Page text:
God calls us to love one another, and sometimes it may mean having a loving confrontation. Romans 12:10: “Be devoted to one another in love. Honor one another above yourselves.”

I’m sure you’ve heard the phrase “People don’t care how much you know, until they know how much you care.”

This statement is so true; we see this all the time on the different social media platforms. When we’re isolated and behind a keyboard, we can type things that would never leave our lips when face to face. God intended us to come together, listen to each other’s stories. and then respond with words that honor and encourage.

When we’re face to face and in a safe group, we can dialogue and be transparent in our weakness. This will help lead us to freedom from our trauma, whatever our past has led us through.

I love sports, as do many of you, and we can get many great analogies from watching team sports. Watching a football game and seeing a great play is never just a one-man show. It takes the team, made up of individuals, each going an excellent job to make the play successful.

We can try to go through life on our own, but we will only go so far. If we continue on our own path, as individuals or families, we will always be the lid to our success. We all need a group of people to lift us up and help take us to those places of healing that we never would have arrived at on our own.

Just as in my marriage, if we aren’t on the same “team,” my wife and I will battle for position. We may be trying to have the same trajectory and the same goals, but if we’re not moving as one, it will always lead to division.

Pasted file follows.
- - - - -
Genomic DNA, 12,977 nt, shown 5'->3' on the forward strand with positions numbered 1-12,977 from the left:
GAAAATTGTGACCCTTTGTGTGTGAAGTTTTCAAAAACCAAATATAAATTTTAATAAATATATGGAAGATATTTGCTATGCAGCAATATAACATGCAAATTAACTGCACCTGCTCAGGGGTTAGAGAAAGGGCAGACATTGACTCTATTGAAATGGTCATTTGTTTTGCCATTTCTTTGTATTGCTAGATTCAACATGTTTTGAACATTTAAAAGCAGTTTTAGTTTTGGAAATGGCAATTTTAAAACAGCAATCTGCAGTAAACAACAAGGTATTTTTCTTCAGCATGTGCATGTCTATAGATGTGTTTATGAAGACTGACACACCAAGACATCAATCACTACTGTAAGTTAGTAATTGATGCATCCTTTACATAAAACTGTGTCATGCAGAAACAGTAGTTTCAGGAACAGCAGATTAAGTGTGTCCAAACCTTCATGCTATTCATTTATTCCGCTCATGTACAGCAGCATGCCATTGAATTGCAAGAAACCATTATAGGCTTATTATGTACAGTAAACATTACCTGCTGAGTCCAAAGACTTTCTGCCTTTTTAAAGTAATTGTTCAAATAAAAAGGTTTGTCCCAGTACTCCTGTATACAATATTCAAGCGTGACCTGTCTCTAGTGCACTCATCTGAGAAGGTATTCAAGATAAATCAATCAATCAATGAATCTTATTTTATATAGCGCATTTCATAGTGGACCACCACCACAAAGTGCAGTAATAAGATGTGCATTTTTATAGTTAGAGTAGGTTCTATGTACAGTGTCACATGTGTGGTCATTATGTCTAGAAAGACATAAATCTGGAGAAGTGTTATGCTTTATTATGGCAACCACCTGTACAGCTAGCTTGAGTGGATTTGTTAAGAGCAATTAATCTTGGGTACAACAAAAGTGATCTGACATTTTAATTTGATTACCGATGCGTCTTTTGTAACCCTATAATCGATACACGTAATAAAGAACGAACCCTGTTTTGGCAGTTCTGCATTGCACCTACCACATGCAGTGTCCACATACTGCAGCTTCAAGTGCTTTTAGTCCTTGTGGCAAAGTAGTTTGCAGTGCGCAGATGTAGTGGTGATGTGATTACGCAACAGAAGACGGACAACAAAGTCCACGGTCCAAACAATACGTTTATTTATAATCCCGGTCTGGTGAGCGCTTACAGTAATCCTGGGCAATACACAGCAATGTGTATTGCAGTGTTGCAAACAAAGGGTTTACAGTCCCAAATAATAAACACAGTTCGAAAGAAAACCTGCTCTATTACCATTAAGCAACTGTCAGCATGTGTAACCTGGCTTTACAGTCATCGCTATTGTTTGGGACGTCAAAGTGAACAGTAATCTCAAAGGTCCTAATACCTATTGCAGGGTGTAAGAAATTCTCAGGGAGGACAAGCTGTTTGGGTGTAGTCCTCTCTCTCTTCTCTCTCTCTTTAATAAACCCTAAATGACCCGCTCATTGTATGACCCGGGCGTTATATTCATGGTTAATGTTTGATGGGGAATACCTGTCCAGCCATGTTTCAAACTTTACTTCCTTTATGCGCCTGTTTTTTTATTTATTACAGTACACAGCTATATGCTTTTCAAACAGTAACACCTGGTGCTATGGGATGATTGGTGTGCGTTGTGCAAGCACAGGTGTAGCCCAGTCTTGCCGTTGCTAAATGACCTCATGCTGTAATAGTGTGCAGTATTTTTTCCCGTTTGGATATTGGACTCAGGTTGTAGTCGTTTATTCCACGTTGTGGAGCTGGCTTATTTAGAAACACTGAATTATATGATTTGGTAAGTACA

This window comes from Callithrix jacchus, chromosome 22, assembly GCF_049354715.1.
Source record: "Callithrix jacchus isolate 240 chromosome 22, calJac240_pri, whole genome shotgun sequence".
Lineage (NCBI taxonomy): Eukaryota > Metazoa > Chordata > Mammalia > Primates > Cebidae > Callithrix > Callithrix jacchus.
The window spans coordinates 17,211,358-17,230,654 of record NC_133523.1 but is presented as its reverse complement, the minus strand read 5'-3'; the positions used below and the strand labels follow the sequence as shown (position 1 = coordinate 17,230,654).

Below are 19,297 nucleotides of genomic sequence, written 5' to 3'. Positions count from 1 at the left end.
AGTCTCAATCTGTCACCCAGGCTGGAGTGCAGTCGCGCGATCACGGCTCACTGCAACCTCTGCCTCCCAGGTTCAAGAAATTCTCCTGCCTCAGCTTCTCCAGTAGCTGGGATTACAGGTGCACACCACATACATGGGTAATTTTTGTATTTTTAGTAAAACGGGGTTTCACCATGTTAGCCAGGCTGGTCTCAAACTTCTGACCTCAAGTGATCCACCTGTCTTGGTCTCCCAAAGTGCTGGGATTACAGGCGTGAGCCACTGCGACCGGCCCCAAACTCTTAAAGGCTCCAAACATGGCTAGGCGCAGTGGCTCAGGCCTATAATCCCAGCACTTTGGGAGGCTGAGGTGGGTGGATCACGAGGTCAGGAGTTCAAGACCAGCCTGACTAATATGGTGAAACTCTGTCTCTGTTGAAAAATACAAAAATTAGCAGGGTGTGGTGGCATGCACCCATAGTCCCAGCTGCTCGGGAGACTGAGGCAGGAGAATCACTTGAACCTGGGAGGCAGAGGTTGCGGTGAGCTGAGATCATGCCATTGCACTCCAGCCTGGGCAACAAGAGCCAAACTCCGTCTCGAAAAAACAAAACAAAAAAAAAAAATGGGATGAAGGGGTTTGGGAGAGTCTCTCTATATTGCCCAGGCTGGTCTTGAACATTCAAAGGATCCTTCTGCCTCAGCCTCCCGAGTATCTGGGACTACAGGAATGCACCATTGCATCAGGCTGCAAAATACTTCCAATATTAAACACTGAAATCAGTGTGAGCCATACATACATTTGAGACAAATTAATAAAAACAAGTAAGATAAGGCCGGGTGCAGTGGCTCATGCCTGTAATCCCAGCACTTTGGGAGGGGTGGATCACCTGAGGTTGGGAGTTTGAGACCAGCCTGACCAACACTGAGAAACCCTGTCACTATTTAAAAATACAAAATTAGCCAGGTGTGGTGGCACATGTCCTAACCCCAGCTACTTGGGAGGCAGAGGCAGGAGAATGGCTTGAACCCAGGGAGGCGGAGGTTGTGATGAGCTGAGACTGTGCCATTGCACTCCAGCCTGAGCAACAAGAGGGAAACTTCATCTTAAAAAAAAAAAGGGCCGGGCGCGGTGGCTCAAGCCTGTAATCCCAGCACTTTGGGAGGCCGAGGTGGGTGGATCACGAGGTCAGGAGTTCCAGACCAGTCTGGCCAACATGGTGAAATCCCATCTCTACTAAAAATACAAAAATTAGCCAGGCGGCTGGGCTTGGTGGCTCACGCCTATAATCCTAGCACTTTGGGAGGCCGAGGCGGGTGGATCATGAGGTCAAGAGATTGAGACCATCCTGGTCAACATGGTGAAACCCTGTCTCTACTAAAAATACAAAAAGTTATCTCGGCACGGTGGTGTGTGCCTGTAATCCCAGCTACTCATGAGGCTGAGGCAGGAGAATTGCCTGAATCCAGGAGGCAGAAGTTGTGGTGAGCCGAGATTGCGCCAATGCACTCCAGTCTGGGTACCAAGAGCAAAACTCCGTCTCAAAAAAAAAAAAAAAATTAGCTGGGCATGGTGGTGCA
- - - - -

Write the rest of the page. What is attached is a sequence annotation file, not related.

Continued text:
As a small group, we can be that window our community looks through to see the grace of God. We have an amazing opportunity to be a part of something so much bigger than ourselves. Working together, as a Christ-centered small group, will bear great fruit, every time.

Galatians 5:13: “You, my brothers and sisters, were called to be free. But do not use your freedom to indulge the flesh; rather, serve one another humbly in love.”

Small groups are a great opportunity to use our gifts to serve one another, not out of a sense of duty but love. Too many times we’re full of words but not actions. This world is looking for displays of God’s goodness; they are searching for a sense of peace. We carry the Prince of Peace, and what better way to display hope than in the context of a group out serving the community.

There are many practical ways we can serve, whether it’s at a woman’s home, providing entertainment in a retirement home, or taking meals to a family in need. Your local church, be it at Petra Church or elsewhere, has many opportunities for you to serve.
Serving in the context of a small group can be so rewarding; we accomplish much more together than doing it alone. As a group you can make a large difference in a short amount of time, and isn’t time what we all need more of?

These are my Five Reasons Small Groups are Essential for Your Health. This comes out of my years of experience, whether in a group or not. I know that many of you may fear joining a group because of the unknown.

One way to begin your small-group journey may be to invite your friends for a discipleship study. Invite those with whom you already have a relationship. This will enable you to move past one of the largest hurdles in small groups – relating to and getting to know new people.

We have an awesome opportunity to be a part of the solution our world needs. We carry within us the Prince of Peace who wants to redeem, reconcile, and heal our community. We can do this together, in a small group, being the church God designed it to be.



Tags: community, freedom, small groups, healing, accountability, isolation, relationships, together, proximity